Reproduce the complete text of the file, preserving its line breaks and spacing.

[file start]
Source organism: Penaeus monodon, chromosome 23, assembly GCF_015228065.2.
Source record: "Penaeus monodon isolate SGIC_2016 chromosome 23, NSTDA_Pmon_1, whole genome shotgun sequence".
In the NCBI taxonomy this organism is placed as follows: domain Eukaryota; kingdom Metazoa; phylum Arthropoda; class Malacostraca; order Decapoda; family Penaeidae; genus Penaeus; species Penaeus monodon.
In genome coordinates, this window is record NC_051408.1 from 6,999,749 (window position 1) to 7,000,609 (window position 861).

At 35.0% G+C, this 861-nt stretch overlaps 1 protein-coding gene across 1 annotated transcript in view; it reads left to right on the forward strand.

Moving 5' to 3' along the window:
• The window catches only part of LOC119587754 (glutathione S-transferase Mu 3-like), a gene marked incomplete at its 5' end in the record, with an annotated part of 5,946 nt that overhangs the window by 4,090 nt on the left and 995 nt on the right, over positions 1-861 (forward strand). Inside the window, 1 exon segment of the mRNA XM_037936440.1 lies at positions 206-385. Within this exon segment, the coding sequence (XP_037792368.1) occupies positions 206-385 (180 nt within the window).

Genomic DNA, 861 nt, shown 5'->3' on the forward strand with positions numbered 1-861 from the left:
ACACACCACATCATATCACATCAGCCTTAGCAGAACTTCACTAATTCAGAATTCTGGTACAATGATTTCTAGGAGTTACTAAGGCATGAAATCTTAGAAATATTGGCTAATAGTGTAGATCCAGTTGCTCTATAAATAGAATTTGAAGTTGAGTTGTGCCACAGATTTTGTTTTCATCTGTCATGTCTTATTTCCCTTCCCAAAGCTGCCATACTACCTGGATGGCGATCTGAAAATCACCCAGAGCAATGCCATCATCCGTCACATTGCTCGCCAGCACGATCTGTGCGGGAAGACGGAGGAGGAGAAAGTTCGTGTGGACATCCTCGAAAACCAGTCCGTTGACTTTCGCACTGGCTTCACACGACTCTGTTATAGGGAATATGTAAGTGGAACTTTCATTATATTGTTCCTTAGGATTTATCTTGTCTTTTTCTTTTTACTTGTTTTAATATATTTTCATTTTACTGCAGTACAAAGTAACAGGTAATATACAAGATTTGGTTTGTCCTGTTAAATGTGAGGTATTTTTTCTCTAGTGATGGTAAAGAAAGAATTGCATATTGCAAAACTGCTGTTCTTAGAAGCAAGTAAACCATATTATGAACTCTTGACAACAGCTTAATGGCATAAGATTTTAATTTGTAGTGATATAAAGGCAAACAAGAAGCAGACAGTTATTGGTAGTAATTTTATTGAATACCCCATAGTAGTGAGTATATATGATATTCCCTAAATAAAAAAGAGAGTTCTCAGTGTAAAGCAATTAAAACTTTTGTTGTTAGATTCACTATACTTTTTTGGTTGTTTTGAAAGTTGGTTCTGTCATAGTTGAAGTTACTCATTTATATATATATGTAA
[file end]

Source organism: Penaeus monodon, chromosome 23, assembly GCF_015228065.2.
Source record: "Penaeus monodon isolate SGIC_2016 chromosome 23, NSTDA_Pmon_1, whole genome shotgun sequence".
In the NCBI taxonomy this organism is placed as follows: domain Eukaryota; kingdom Metazoa; phylum Arthropoda; class Malacostraca; order Decapoda; family Penaeidae; genus Penaeus; species Penaeus monodon.
In genome coordinates, this window is record NC_051408.1 from 6,999,749 (window position 1) to 7,000,609 (window position 861).

At 35.0% G+C, this 861-nt stretch overlaps 1 protein-coding gene across 1 annotated transcript in view; it reads left to right on the forward strand.

Moving 5' to 3' along the window:
• The window catches only part of LOC119587754 (glutathione S-transferase Mu 3-like), a gene marked incomplete at its 5' end in the record, with an annotated part of 5,946 nt that overhangs the window by 4,090 nt on the left and 995 nt on the right, over positions 1-861 (forward strand). Inside the window, 1 exon segment of the mRNA XM_037936440.1 lies at positions 206-385. Within this exon segment, the coding sequence (XP_037792368.1) occupies positions 206-385 (180 nt within the window).

Genomic DNA, 861 nt, shown 5'->3' on the forward strand with positions numbered 1-861 from the left:
ACACACCACATCATATCACATCAGCCTTAGCAGAACTTCACTAATTCAGAATTCTGGTACAATGATTTCTAGGAGTTACTAAGGCATGAAATCTTAGAAATATTGGCTAATAGTGTAGATCCAGTTGCTCTATAAATAGAATTTGAAGTTGAGTTGTGCCACAGATTTTGTTTTCATCTGTCATGTCTTATTTCCCTTCCCAAAGCTGCCATACTACCTGGATGGCGATCTGAAAATCACCCAGAGCAATGCCATCATCCGTCACATTGCTCGCCAGCACGATCTGTGCGGGAAGACGGAGGAGGAGAAAGTTCGTGTGGACATCCTCGAAAACCAGTCCGTTGACTTTCGCACTGGCTTCACACGACTCTGTTATAGGGAATATGTAAGTGGAACTTTCATTATATTGTTCCTTAGGATTTATCTTGTCTTTTTCTTTTTACTTGTTTTAATATATTTTCATTTTACTGCAGTACAAAGTAACAGGTAATATACAAGATTTGGTTTGTCCTGTTAAATGTGAGGTATTTTTTCTCTAGTGATGGTAAAGAAAGAATTGCATATTGCAAAACTGCTGTTCTTAGAAGCAAGTAAACCATATTATGAACTCTTGACAACAGCTTAATGGCATAAGATTTTAATTTGTAGTGATATAAAGGCAAACAAGAAGCAGACAGTTATTGGTAGTAATTTTATTGAATACCCCATAGTAGTGAGTATATATGATATTCCCTAAATAAAAAAGAGAGTTCTCAGTGTAAAGCAATTAAAACTTTTGTTGTTAGATTCACTATACTTTTTTGGTTGTTTTGAAAGTTGGTTCTGTCATAGTTGAAGTTACTCATTTATATATATATGTAA